The People in the Trees by Hanya Yanagihara
This book is an extremely detailed fiction about a doctor, Abraham Norton Perina, who embarks on an anthropological expedition to an island in Micronesia, where he discovers a people who seem to live extremely long lives after eating the flesh of a turtle unique to the island. The book is written by one of Norton’s research assistants in an effort to let the world know the truth about Norton’s amazing discoveries and to “…restore Norton’s reputation…”
The efforts of the author to create a biography are admirable. She imbues the book with numerous details as one would expect to find in a “real” bio, including extensive footnoting, references to other (fictional) publications, papers, and scientists. The details are so convincing that after a time, you forget that you’re in a novel; I actually checked some of the references she included to see if there were facts woven in with the fiction.
On one level, the story is about the purported innocence of scientific investigation undertaken for the good of mankind, and how such work – absent moral underpinnings – can go terribly wrong. The basic storyline is that anthropologist Paul Tallent is planning an expedition to the fictional island to study a lost tribe. Norton has recently graduated from medical school and is offered a position on the expedition. Once on the island, Norton’s diaries (from which the bulk of the content is drawn) detail what an adventure by a naive ‘city boy.’ They discover a population they call “dreamers,” the oldest of whom appears to be over 175 years old. After digging deeper into the phenomena, they discover the source of the seeming immortality to be a turtle found only on this island.
Norton, as one reads on, turns out to be a narcissistic, arrogant, amoral man with borderline sociopathic tendencies. Outside of the core story of the expedition and discovery, the story roams through scientific jealousy, greed, and exploitation of an innocent native population for what appears to be the potential to create a miracle drug. One thread carries through to the bitter end of the island and its population, corrupted by invading civilization. Another traces Norton’s rise to fame (he wins the Nobel Prize) and his subsequent hard fall from grace. A third focuses on what damage the single-mindedness of science focused on the act of discovery while ignoring the ideological conundrum of human experimentation and the propensity of human nature to utterly blind researchers from seeing or anticipating the consequences of their actions.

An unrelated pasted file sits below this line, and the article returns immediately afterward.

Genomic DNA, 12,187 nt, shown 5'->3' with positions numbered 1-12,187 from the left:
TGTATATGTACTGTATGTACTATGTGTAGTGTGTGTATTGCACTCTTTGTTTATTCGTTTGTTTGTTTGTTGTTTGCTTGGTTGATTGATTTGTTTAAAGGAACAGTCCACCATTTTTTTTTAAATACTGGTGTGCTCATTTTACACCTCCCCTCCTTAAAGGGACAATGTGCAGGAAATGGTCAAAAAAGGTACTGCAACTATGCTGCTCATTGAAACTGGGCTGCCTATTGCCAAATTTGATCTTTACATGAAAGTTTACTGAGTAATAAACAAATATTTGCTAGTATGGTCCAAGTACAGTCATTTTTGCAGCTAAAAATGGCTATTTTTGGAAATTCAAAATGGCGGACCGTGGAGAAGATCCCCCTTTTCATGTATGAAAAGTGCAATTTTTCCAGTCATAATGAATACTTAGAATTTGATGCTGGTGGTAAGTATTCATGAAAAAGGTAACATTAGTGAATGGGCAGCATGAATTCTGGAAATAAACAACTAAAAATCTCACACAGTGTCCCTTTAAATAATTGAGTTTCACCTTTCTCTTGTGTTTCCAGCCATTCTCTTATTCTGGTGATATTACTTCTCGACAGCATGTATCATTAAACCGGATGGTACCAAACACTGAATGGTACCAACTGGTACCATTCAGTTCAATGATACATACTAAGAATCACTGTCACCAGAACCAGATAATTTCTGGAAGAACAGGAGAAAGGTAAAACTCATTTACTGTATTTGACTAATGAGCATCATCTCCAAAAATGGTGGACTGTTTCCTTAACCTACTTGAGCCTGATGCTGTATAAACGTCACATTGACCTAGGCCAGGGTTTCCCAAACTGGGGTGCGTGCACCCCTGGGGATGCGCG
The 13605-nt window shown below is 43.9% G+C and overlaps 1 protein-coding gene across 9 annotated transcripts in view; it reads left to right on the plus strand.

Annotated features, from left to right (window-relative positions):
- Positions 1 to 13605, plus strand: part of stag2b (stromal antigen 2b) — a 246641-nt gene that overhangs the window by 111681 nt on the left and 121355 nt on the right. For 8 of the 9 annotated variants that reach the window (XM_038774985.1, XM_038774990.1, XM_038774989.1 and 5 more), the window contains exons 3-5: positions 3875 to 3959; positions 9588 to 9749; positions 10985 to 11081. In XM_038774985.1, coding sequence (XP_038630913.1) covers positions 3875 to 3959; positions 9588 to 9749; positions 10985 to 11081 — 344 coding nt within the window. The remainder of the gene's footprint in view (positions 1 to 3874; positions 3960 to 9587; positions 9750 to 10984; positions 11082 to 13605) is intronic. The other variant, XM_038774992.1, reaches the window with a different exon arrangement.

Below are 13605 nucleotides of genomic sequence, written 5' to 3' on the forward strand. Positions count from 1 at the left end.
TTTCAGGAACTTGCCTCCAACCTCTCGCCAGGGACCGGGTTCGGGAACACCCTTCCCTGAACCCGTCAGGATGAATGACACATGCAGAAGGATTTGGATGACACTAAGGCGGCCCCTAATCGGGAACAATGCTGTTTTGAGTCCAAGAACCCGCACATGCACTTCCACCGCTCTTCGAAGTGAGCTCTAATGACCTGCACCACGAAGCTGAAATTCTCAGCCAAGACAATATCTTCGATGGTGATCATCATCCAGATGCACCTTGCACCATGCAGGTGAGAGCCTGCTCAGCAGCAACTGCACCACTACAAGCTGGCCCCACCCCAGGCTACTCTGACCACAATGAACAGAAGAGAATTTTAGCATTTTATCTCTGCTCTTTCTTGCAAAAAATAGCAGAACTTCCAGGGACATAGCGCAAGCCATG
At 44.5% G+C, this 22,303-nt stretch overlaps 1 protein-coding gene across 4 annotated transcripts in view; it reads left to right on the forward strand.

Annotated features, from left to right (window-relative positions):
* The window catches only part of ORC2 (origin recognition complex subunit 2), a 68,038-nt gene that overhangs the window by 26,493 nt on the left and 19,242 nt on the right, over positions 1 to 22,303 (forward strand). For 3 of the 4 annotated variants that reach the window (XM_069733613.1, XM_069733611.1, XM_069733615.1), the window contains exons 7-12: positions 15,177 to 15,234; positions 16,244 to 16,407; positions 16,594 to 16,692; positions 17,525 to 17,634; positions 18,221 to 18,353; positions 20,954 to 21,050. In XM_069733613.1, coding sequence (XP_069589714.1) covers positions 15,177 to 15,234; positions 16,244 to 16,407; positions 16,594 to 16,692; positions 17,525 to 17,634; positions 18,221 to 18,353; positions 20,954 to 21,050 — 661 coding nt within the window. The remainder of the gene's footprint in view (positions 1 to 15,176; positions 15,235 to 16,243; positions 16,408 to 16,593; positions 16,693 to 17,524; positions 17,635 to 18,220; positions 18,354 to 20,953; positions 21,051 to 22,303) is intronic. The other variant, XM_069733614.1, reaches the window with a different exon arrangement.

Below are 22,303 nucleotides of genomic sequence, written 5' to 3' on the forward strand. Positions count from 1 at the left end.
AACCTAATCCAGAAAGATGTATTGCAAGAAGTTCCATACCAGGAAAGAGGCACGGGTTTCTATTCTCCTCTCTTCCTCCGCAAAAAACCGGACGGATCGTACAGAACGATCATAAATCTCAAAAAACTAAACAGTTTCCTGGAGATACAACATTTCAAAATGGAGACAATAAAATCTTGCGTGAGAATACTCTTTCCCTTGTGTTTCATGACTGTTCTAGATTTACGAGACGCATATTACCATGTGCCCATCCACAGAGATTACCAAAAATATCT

As one reads on, the fictional author’s tone becomes gradually more apologist and defensive. As one reaches the final portion of the book it becomes clear that the biographer is deeply prejudiced in Norton’s favor, and oblivious to the magnitude of Norton’s actions as is Norton himself. The ending reveals why (but I will not), and casts the tone of the book into sharp focus.
The book clocks in at 368 pages. At about the two-thirds point, I found myself becoming distracted by the depth of information and the illogic of some of Norton’s actions. For example, he adopts 43 children from the island; children who have been ostensibly orphaned by Norton’s disclosure of the turtles and the subsequent effect on the population. However, the story of the adoption and his attitude and treatment of the children make little sense; Yanagihara seems to be using them as Norton’s penance for his work on the island, but the impossibility of actually achieving so many adoptions without legal (and the obvious moral) consequences dilutes her point. The footnoting becomes borderline tedious as one feels obligated to read them for potential information about acts and actions, but they ultimately contribute little to the story.
The final pages are almost anticlimactic; the author drops numerous hits about Norton’s state of mind and state of morals throughout the book. Norton ends up in jail for heinous acts, but by the conclusion neither he nor his biographer are capable of recognizing the disaster they wrought.